The two biggest threats to Google's dominance of the Internet search market are generally considered to be Facebook - which has effectively created a parallel web - and Bing - which Microsoft seems determined to keep throwing its extensive resources at until it succeeds. Yesterday the two announced their integration.
Right now that's not as momentous as it sounds. The principal consequence of this integration is that, uniquely on Bing, when you enter a search query it will list things ‘liked' by your Facebook friends that are pertinent to that query.
Ooh, whoopee! You might be thinking, and fair point. But the precedent this sets in a technology world that is increasingly obsessed with all things ‘social' is profound. The reason ‘social' it such a big deal is that people are generally far more trusting of, and this influenced by, people they know. This is why viral marketing is so effective, and why it has such enormous commercial potential.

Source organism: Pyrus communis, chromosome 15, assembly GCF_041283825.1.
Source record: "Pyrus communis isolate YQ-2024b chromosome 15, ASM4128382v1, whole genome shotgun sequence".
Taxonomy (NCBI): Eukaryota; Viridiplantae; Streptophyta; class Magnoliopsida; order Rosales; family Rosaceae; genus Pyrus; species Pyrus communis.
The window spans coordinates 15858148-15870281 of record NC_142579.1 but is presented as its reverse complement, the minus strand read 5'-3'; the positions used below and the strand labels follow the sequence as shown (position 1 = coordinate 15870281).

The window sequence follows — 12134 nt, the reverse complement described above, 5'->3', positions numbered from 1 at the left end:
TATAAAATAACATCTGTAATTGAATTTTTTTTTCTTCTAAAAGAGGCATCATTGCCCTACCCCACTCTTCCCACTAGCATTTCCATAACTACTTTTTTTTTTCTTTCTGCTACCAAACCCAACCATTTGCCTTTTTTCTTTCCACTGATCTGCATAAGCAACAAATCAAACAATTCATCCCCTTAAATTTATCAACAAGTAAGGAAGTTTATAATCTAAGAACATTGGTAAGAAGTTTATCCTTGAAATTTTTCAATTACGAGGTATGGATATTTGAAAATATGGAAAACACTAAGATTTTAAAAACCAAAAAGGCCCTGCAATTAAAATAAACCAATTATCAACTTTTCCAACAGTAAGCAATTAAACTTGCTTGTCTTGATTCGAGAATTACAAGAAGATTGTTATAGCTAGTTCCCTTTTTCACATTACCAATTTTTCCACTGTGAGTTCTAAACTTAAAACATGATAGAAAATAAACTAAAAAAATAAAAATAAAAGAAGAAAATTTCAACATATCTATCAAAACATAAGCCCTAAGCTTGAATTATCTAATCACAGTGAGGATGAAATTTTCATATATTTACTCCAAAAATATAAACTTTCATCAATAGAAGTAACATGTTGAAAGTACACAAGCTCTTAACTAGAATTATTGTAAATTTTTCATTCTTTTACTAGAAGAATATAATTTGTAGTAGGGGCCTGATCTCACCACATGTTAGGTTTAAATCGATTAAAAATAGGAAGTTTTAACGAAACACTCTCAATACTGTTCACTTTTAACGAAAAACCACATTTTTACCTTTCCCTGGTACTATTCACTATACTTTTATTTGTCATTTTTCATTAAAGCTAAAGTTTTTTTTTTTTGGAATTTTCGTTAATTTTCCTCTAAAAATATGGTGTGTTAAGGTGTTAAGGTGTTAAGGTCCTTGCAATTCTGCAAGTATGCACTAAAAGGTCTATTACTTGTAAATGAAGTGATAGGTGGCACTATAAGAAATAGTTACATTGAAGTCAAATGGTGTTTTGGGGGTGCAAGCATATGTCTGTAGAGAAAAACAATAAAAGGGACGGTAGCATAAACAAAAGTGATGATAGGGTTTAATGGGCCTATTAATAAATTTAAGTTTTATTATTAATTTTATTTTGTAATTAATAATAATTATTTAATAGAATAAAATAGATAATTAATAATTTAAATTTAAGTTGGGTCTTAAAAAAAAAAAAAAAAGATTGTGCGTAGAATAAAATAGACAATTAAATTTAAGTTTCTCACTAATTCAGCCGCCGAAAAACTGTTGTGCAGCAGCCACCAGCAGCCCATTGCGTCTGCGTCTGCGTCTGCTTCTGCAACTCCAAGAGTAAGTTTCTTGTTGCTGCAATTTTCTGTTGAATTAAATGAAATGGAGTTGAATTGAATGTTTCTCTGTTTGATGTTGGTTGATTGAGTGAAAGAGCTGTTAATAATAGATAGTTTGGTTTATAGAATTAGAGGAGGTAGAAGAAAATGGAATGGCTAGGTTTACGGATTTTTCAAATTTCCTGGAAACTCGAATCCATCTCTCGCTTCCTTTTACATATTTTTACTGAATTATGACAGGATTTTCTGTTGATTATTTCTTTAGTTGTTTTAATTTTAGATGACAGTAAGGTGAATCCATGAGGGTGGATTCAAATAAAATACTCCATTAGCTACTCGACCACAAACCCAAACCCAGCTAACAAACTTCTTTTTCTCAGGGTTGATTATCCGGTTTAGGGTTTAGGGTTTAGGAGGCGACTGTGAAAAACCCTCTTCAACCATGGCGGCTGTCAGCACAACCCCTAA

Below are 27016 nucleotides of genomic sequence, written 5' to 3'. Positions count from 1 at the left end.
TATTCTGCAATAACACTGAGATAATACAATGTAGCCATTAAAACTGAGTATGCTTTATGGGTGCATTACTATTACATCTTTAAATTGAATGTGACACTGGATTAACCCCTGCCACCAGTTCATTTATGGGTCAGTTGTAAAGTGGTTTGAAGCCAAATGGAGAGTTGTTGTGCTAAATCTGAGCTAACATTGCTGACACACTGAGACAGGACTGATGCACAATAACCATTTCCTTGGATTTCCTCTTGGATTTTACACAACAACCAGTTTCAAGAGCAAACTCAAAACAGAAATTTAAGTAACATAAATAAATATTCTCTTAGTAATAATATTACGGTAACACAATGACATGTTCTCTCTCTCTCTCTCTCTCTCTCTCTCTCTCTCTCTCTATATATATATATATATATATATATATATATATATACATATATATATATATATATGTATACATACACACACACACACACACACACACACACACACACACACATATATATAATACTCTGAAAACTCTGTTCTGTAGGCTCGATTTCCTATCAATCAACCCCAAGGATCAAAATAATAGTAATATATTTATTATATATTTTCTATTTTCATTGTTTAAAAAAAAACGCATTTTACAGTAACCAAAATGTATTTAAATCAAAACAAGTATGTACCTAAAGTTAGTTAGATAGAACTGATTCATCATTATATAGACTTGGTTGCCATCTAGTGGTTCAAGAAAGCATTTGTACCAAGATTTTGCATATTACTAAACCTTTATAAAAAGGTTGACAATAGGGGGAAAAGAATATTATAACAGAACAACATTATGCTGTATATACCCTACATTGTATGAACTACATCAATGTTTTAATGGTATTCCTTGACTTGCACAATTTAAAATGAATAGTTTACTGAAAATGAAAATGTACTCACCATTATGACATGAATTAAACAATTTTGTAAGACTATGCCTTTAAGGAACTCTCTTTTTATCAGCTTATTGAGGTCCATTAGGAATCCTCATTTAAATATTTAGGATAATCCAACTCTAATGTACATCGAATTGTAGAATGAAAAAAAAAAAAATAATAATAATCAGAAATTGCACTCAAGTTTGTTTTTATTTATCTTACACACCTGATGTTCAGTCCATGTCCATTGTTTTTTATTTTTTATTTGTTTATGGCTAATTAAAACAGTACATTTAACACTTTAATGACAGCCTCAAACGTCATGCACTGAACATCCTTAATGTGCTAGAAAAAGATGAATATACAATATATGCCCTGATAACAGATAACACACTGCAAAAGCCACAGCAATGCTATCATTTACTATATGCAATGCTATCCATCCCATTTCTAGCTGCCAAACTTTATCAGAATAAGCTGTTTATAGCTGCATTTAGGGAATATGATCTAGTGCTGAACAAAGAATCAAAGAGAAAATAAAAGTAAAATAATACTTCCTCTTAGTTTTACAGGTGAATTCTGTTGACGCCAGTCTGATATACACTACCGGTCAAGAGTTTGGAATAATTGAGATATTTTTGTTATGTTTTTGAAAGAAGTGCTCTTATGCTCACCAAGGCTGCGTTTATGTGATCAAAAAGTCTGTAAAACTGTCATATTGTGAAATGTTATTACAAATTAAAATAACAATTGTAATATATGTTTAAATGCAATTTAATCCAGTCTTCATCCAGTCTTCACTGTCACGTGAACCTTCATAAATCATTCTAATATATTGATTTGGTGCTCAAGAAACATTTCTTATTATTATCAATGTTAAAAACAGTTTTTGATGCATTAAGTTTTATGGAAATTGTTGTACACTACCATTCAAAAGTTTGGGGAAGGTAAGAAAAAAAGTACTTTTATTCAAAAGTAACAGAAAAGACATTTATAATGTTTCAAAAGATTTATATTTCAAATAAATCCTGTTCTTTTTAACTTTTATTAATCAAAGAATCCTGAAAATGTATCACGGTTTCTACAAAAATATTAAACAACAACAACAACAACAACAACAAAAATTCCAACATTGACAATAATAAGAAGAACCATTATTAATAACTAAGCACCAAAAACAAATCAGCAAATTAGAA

Hence we have Facebook - effectively the Google of social networking -currently valued at ten zillion dollars, and all technology companies jostling and elbowing to get into bed with it. It doesn't come as a surprise that Microsoft has announced a greater integration with Facebook - it's already a shareholder and Google is quietly antagonistic towards it - but it's a coup nonetheless.
As Bing said in its blog post on the announcement, this is just the start. Right now it will only manifest itself when one of your friends has ‘liked' something you search for, and will also display direct Facebook links against searches for people. But this doesn't seem to have come to the UK yet.
I did a search for ‘llave de soul' - a great Chilean rock/latin fusion band with a prodigious drummer - and got the results shown in the screenshots below. While these specific new features didn't come up (apparently you get a pop-out message allowing you to opt out of the feature the first four times it manifests itself), Bing already seems to be more geared towards Facebook.
I also did a search for myself on the two and Twitter is given a lot more prominence on Google than it is on Bing. So maybe that's how we'll end up seeing the social search battle-lines drawn: Google/Twitter on one side and Bing/Facebook on the other. I was going to embed Microsoft's vid on the matter, but it's so much more complicated and annoying trying to do this with Silverlight than from YouTube that I gave up...